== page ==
A few days ago, this graphic appeared in my Facebook News Feed. All I can say is that the person who created it obviously never took an agriculture education class. Because I learned all those things, and had to use the Pythagorean theorem. And I learned a ton of other life skills like basic auto maintenance, finding and interviewing for jobs, time management and public speaking. In fact, no other course that I took in high school came anywhere close to preparing me for the real world as my time in agriculture education classes.
Ag class helped me learn about applying for loans. I wanted to participate in the beef coop and cooperatively raise yearling cattle on grass at our school farm. I needed $3,000 to invest in the coop, so our teacher set us up to work with a bank to get the funds. I had to prepare financial statements to show where the money would go and my projected income. Then I had to meet with the banker and discuss those documents, including talking about how I was going to insure the cattle to protect against catastrophic loss, offer up a down payment and discuss the meaning of collateral. Did I mention I was 15 at the time?
I know exactly what FICA and social security meant to my take home pay. I did my first set of taxes at 17 in ag class. Mr. Cotton gave us a sample W-2 and some other income information (such as money made from the sale of livestock or equipment), and had us complete our taxes. By hand. We received extra-credit for inventing legitimate business and personal expenses that were tax deductible. The man was a great ag teacher, but I think he would have been a remarkable accountant, too!
Sure, I can draw up a business plan. In ag class, I was “bequeathed $200,000 by a dying uncle” with the provision that I was to start some sort of agriculture operation. I had to prepare a business plan, including costs and income, to take to the attorney in charge of handling the estate for approval. How’s that for a relevant final exam?
Need your oil changed? Ag class taught me vehicle maintenance and industrial skills. My senior year, Mr. Berry and Mr. Cress took us into the shop for a few weeks. I learned to weld, change my own oil, change a flat tire and jump a car. Mr. Cress taught me how to replace a hose on my pickup that was leaking. I helped a friend build a feed bunk, even busting out old Pythagoras to help with the angles.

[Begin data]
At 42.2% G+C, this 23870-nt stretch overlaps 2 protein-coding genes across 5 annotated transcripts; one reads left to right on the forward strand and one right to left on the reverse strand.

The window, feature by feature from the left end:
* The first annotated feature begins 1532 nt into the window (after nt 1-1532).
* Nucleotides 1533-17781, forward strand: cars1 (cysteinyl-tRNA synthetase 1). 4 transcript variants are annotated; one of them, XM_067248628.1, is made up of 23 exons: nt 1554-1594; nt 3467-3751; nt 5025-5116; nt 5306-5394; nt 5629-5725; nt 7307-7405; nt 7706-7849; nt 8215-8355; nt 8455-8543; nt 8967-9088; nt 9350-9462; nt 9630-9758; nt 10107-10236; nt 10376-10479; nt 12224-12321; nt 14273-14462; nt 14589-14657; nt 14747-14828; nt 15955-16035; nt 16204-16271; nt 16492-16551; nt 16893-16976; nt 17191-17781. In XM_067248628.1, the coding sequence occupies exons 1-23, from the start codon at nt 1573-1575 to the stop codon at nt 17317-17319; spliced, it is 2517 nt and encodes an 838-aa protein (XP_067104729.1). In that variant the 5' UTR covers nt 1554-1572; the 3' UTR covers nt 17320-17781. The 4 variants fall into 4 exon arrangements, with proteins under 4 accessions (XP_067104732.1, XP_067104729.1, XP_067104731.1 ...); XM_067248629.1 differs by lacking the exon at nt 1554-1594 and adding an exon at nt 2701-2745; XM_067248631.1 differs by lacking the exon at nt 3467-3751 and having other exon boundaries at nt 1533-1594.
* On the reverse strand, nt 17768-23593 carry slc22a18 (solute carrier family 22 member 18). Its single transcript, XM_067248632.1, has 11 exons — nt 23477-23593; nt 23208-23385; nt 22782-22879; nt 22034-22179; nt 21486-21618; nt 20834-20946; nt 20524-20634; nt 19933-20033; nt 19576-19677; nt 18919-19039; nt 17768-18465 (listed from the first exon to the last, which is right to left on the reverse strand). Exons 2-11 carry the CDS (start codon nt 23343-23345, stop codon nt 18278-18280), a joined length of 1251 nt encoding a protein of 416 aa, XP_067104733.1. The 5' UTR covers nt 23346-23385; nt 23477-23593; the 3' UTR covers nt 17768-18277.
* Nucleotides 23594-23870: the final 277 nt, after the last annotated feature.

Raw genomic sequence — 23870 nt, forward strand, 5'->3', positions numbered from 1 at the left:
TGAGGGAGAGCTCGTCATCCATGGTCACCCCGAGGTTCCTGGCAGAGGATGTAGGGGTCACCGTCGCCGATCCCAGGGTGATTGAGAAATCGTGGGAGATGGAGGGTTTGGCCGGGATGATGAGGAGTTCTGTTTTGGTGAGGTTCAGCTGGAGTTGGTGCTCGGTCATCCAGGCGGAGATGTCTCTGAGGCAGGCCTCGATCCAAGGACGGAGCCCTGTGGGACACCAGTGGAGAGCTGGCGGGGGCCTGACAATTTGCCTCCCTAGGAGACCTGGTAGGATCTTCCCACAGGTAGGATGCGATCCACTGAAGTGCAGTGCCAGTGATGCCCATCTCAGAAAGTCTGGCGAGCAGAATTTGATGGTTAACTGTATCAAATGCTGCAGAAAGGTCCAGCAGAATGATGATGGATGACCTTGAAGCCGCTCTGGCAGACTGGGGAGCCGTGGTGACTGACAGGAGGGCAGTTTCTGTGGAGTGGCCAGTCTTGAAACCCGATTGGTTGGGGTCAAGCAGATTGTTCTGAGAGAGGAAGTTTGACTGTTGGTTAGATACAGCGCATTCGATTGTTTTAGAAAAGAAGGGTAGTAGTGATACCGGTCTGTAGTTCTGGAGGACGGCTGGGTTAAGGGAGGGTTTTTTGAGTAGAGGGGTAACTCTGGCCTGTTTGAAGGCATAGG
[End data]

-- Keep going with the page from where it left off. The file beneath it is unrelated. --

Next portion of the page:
Here’s my resume. When I started applying for part-time jobs in high school and college, I had a leg up on my competition. I had a resume that I created for an assignment in ag class. And because part of our assignment was completing fictional job applications, I knew how to do that to impress as well.
I to interview for a job? No problem! I’ve been interviewing for positions and organizations since I was 15. We had to interview for the livestock coops. We had to interview for FFA officer positions. We had to interview to be part of some career development event teams or go on certain trips. I probably did more interviews in high school that some adults will complete in their entire lives.
Stand up and speak up! Ag kids aren’t afraid of public speaking, because it was woven through everything we ever did. We memorized and presented the FFA Creed as freshmen, then prepared a persuasive speech as upperclassmen. We learned how to evaluate a beef cow, and how to defend those evaluations through oral reasons. We presented reports to our classmates on topics we researched. We discussed current issues facing the industry in small groups and with guest speakers.
Complaining about the high cost of eggs right now? Let me explain why and tell you about supply and demand. I rolled through my college economics courses because I learned about supply, demand, price, scarcity, marginal cost, opportunity cost, utility and the paradox of value in ag class. And I learned about finance, too. I know how to evaluate stocks, invest in mutual funds, understand the futures market and calculate compound interest.
I could go on and on, but you get the idea. Agriculture education is so much more than just “agriculture” education. Yes, I learned about cattle, crops, tractors and natural resources. And that is important. But I also learned about life and living in the real world. And my ag teachers weren’t just teachers. These men acted too as financial adviser, mechanic and life coach. It wasn’t a guidance counselor that helped me find a major suited to my interest and skills. It was Mr. Berry, my ag teacher.
As real world economics come into play and money becomes scare for school districts, it is often the career and technical courses, the “vocational” courses, that suffer. But what is the opportunity cost of cutting ag, welding, auto-body or home economic classes (see what I did there? See how well ag class taught me?) Students are losing out on the opportunity to learn life skills and career skills they can employ immediately in the workforce. They lose the chance to take classes that are enjoyable, applicable and keep them interested in school. They are losing the chance to experiment and innovate and find a vocation, not just filling in a box for a college admission sheet.
Isn’t that too high a price to pay?